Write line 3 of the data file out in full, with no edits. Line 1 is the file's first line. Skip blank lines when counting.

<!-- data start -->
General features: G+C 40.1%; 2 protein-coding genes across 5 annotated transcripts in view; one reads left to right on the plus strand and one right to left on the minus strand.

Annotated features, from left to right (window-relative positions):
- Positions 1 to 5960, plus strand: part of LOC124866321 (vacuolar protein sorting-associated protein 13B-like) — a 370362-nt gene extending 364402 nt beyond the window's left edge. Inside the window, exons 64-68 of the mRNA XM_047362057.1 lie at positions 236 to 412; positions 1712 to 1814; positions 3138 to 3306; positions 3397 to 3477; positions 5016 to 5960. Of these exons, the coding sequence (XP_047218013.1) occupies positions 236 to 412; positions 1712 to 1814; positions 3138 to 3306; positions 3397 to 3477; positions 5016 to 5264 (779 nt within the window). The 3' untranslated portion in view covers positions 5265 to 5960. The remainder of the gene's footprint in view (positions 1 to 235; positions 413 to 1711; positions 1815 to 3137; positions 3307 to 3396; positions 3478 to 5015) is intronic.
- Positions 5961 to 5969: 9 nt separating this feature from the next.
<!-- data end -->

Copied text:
- Positions 1 to 5960, plus strand: part of LOC124866321 (vacuolar protein sorting-associated protein 13B-like) — a 370362-nt gene extending 364402 nt beyond the window's left edge. Inside the window, exons 64-68 of the mRNA XM_047362057.1 lie at positions 236 to 412; positions 1712 to 1814; positions 3138 to 3306; positions 3397 to 3477; positions 5016 to 5960. Of these exons, the coding sequence (XP_047218013.1) occupies positions 236 to 412; positions 1712 to 1814; positions 3138 to 3306; positions 3397 to 3477; positions 5016 to 5264 (779 nt within the window). The 3' untranslated portion in view covers positions 5265 to 5960. The remainder of the gene's footprint in view (positions 1 to 235; positions 413 to 1711; positions 1815 to 3137; positions 3307 to 3396; positions 3478 to 5015) is intronic.